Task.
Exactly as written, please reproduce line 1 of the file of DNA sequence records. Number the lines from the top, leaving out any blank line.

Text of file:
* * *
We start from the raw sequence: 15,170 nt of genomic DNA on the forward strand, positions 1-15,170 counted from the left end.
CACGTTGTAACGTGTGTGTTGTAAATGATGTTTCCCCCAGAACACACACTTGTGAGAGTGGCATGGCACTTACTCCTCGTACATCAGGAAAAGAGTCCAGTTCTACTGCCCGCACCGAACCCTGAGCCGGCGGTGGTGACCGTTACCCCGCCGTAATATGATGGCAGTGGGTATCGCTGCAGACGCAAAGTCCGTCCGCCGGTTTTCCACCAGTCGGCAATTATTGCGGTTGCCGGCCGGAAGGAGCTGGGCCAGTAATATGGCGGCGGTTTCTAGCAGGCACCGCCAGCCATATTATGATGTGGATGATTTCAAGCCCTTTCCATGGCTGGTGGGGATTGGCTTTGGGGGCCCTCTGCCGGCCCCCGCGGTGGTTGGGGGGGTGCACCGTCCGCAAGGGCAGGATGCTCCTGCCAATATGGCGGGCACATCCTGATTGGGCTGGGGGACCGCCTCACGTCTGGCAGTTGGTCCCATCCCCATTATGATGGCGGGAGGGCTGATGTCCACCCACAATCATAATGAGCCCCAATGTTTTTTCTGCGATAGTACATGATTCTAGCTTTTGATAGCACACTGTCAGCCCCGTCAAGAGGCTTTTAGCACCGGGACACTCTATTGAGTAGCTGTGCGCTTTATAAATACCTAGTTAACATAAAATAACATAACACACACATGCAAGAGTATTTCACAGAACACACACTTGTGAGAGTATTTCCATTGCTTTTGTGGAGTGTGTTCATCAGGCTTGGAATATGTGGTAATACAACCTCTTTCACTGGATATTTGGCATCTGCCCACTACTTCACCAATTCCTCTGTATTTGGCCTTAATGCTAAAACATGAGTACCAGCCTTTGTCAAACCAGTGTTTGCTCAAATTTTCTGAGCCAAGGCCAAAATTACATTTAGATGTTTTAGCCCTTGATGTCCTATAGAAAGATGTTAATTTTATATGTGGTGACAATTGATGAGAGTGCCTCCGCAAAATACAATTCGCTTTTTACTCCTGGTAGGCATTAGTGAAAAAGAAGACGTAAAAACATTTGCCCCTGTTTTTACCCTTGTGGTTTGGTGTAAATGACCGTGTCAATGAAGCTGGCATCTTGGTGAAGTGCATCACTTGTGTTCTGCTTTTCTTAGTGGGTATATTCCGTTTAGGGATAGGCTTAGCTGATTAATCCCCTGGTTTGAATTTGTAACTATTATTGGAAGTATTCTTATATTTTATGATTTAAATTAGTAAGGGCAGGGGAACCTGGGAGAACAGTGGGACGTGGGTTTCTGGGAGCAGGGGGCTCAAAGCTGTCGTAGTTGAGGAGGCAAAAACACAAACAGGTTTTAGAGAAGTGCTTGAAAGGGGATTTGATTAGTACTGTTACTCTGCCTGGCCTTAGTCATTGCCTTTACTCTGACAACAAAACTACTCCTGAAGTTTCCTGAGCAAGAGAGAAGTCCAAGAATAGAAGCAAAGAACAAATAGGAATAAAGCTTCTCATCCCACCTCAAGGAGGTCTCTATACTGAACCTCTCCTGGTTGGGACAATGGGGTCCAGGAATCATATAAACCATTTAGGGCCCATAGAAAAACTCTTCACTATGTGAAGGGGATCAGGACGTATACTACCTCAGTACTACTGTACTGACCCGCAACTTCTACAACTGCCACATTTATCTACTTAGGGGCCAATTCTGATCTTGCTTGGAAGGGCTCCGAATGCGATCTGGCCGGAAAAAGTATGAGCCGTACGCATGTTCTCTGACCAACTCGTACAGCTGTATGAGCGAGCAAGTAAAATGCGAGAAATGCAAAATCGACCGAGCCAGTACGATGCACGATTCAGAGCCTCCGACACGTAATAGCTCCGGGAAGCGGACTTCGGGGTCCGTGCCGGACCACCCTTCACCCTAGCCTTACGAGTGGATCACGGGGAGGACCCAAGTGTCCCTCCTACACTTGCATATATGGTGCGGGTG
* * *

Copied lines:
We start from the raw sequence: 15,170 nt of genomic DNA on the forward strand, positions 1-15,170 counted from the left end.